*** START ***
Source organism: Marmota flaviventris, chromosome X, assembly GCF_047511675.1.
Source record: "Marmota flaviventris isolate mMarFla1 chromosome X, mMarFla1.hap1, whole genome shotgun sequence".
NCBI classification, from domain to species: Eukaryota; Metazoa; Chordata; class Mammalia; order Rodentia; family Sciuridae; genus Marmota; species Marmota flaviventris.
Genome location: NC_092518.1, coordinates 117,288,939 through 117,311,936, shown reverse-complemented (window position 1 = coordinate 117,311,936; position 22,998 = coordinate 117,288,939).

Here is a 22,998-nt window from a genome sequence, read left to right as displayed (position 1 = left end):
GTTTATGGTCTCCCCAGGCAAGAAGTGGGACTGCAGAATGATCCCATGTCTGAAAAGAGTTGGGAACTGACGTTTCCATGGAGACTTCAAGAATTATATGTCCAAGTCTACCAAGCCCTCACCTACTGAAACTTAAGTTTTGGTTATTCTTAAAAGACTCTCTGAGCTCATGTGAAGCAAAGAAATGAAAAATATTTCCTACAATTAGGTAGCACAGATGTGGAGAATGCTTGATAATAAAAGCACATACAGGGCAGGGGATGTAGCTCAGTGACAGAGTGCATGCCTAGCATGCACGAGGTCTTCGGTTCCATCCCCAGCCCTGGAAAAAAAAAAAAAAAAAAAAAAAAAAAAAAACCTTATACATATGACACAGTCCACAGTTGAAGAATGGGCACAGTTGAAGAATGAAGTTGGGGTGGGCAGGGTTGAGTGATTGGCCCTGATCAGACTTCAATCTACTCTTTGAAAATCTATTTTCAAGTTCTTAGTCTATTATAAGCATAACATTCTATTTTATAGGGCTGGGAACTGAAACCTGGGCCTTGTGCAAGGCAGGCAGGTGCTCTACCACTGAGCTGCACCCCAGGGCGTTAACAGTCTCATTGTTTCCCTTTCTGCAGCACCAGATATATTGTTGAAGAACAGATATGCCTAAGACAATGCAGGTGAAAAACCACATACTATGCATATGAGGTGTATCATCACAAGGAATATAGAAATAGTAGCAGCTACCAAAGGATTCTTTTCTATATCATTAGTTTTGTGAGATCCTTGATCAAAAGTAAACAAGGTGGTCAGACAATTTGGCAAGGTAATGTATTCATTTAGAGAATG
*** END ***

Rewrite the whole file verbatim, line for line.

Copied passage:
Source organism: Marmota flaviventris, chromosome X, assembly GCF_047511675.1.
Source record: "Marmota flaviventris isolate mMarFla1 chromosome X, mMarFla1.hap1, whole genome shotgun sequence".
NCBI classification, from domain to species: Eukaryota; Metazoa; Chordata; class Mammalia; order Rodentia; family Sciuridae; genus Marmota; species Marmota flaviventris.
Genome location: NC_092518.1, coordinates 117,288,939 through 117,311,936, shown reverse-complemented (window position 1 = coordinate 117,311,936; position 22,998 = coordinate 117,288,939).

Here is a 22,998-nt window from a genome sequence, read left to right as displayed (position 1 = left end):
GTTTATGGTCTCCCCAGGCAAGAAGTGGGACTGCAGAATGATCCCATGTCTGAAAAGAGTTGGGAACTGACGTTTCCATGGAGACTTCAAGAATTATATGTCCAAGTCTACCAAGCCCTCACCTACTGAAACTTAAGTTTTGGTTATTCTTAAAAGACTCTCTGAGCTCATGTGAAGCAAAGAAATGAAAAATATTTCCTACAATTAGGTAGCACAGATGTGGAGAATGCTTGATAATAAAAGCACATACAGGGCAGGGGATGTAGCTCAGTGACAGAGTGCATGCCTAGCATGCACGAGGTCTTCGGTTCCATCCCCAGCCCTGGAAAAAAAAAAAAAAAAAAAAAAAAAAAAAAACCTTATACATATGACACAGTCCACAGTTGAAGAATGGGCACAGTTGAAGAATGAAGTTGGGGTGGGCAGGGTTGAGTGATTGGCCCTGATCAGACTTCAATCTACTCTTTGAAAATCTATTTTCAAGTTCTTAGTCTATTATAAGCATAACATTCTATTTTATAGGGCTGGGAACTGAAACCTGGGCCTTGTGCAAGGCAGGCAGGTGCTCTACCACTGAGCTGCACCCCAGGGCGTTAACAGTCTCATTGTTTCCCTTTCTGCAGCACCAGATATATTGTTGAAGAACAGATATGCCTAAGACAATGCAGGTGAAAAACCACATACTATGCATATGAGGTGTATCATCACAAGGAATATAGAAATAGTAGCAGCTACCAAAGGATTCTTTTCTATATCATTAGTTTTGTGAGATCCTTGATCAAAAGTAAACAAGGTGGTCAGACAATTTGGCAAGGTAATGTATTCATTTAGAGAATG